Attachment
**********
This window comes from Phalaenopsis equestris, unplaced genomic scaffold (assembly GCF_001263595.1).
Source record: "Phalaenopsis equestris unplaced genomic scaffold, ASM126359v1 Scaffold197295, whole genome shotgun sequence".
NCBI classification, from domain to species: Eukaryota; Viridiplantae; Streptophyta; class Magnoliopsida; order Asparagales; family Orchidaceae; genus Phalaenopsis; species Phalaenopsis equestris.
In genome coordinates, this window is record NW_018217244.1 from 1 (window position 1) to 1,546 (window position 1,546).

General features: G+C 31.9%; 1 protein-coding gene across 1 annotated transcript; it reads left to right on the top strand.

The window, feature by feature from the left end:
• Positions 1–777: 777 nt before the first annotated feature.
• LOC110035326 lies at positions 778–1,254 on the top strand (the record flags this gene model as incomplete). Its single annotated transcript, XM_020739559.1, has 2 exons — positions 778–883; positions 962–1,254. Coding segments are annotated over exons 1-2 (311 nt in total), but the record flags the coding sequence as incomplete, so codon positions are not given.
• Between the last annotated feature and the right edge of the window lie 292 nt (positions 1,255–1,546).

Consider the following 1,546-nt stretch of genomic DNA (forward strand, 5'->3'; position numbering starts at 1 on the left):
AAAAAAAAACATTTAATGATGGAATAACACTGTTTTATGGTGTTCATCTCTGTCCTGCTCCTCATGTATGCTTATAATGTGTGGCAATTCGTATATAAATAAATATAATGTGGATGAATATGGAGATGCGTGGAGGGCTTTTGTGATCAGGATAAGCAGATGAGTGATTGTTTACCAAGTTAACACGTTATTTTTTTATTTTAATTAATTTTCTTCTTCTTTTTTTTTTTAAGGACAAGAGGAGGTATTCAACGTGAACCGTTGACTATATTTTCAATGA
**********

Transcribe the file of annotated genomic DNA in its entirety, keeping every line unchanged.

This window comes from Phalaenopsis equestris, unplaced genomic scaffold (assembly GCF_001263595.1).
Source record: "Phalaenopsis equestris unplaced genomic scaffold, ASM126359v1 Scaffold197295, whole genome shotgun sequence".
NCBI classification, from domain to species: Eukaryota; Viridiplantae; Streptophyta; class Magnoliopsida; order Asparagales; family Orchidaceae; genus Phalaenopsis; species Phalaenopsis equestris.
In genome coordinates, this window is record NW_018217244.1 from 1 (window position 1) to 1,546 (window position 1,546).

General features: G+C 31.9%; 1 protein-coding gene across 1 annotated transcript; it reads left to right on the top strand.

The window, feature by feature from the left end:
• Positions 1–777: 777 nt before the first annotated feature.
• LOC110035326 lies at positions 778–1,254 on the top strand (the record flags this gene model as incomplete). Its single annotated transcript, XM_020739559.1, has 2 exons — positions 778–883; positions 962–1,254. Coding segments are annotated over exons 1-2 (311 nt in total), but the record flags the coding sequence as incomplete, so codon positions are not given.
• Between the last annotated feature and the right edge of the window lie 292 nt (positions 1,255–1,546).

Consider the following 1,546-nt stretch of genomic DNA (forward strand, 5'->3'; position numbering starts at 1 on the left):
AAAAAAAAACATTTAATGATGGAATAACACTGTTTTATGGTGTTCATCTCTGTCCTGCTCCTCATGTATGCTTATAATGTGTGGCAATTCGTATATAAATAAATATAATGTGGATGAATATGGAGATGCGTGGAGGGCTTTTGTGATCAGGATAAGCAGATGAGTGATTGTTTACCAAGTTAACACGTTATTTTTTTATTTTAATTAATTTTCTTCTTCTTTTTTTTTTTAAGGACAAGAGGAGGTATTCAACGTGAACCGTTGACTATATTTTCAATGA